07-06-2014, 08:22 AM
Well for me right from the outset I wanted a mchine that is future proof for me (Hence why these guys are pushing so hard ;) ) so that way i can cut plastics,woods and do so ali work in the future and have a machine capable for it all. I was first introduced into CNC at school and was quickly dissapointed with the machines they had... werent very good. Then I got to start using a Roland MDX-540 as part of a young engineers thing.. that machine was better and could chew through plastics...struggled with carbon fiber and did aluminium at 400mm/min, not sure if it could go quicker or the company didnt want to push it but it was annoying to watch frankly.

FlyHighRC
07-06-2014, 09:26 AM
Would this be a better frame? Following a design more towards what other people are making...
12541

FlyHighRC
07-06-2014, 10:03 AM
Oh building a machine to now combat resonance..meaning pulleys..those pulleys will need a special mount t fix onto the ballscrew right? This is now sounding more and more expensive... Please try to remember my budget :D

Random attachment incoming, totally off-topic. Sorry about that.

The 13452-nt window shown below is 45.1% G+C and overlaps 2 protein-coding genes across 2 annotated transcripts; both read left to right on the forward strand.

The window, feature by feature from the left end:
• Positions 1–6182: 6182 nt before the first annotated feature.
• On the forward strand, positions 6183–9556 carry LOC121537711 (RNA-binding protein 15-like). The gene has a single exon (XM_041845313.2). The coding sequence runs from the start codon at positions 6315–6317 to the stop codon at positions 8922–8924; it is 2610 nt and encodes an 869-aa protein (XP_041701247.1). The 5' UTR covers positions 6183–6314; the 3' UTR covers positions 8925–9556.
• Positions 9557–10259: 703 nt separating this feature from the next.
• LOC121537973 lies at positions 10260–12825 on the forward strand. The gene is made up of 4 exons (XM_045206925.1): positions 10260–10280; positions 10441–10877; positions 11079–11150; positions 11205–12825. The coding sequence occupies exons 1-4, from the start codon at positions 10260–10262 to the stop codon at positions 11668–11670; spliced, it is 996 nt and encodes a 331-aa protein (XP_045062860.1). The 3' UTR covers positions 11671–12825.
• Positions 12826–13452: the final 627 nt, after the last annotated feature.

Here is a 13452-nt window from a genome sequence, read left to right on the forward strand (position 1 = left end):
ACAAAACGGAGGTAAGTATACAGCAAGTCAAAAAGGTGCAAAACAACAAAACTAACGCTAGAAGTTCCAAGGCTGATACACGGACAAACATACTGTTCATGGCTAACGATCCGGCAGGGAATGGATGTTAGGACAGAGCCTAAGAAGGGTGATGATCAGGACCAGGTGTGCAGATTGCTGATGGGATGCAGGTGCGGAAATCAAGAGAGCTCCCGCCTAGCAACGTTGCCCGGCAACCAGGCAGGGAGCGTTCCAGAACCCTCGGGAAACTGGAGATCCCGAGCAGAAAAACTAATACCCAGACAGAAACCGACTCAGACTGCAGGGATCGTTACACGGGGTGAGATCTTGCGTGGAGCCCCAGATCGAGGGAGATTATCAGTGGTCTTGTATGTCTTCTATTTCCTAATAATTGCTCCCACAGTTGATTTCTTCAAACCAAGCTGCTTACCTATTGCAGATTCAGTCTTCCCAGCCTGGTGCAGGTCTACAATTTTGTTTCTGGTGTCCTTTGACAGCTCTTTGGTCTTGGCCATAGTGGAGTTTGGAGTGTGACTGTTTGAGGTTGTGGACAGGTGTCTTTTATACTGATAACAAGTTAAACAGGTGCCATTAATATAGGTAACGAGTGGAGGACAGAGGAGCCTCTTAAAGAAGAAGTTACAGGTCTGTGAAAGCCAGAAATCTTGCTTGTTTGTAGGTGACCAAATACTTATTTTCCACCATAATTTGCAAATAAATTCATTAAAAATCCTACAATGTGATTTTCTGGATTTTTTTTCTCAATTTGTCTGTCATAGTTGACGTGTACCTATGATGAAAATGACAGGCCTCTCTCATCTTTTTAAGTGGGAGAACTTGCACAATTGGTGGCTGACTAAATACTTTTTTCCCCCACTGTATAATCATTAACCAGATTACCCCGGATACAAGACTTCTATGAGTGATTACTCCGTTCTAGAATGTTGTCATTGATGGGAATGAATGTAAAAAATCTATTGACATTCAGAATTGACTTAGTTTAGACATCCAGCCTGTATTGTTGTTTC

JAZZCNC
07-06-2014, 10:49 AM
Oh building a machine to now combat resonance..meaning pulleys..those pulleys will need a special mount t fix onto the ballscrew right? This is now sounding more and more expensive... Please try to remember my budget :D

Nothing special needed for using pulleys and the only extra expense are the pulleys & belts roughly 15 per axis. Which isn't much more than direct mounting by time you have bought correct couplings.

FlyHighRC
07-06-2014, 10:58 AM
ahh yeah, just looked at this site, not too bad at all 31T10/25-2 | Ondrives (http://www.ondrives.com/p/9519/31t1025-2)

Im revamping my old design, the frame im happy with...i cant see there being much wrong with it after i strengthen it which was the main critique with it. So I have stiffened that up now. Also the gantry is sitffened up which I will show later, mian change is 2 pieces of 6mm plate welded onto the box section and did away with angle Iron(Which I call L Bar) where the Lbar was is now replaced with 6mm steel welded onto the boxsection

Green is 6mm plate, Note, I will need to extend the bottom 6mmplate awayslightly to make room for the bolts close to the vetical 6mm piece

12542

Clive S
07-06-2014, 11:28 AM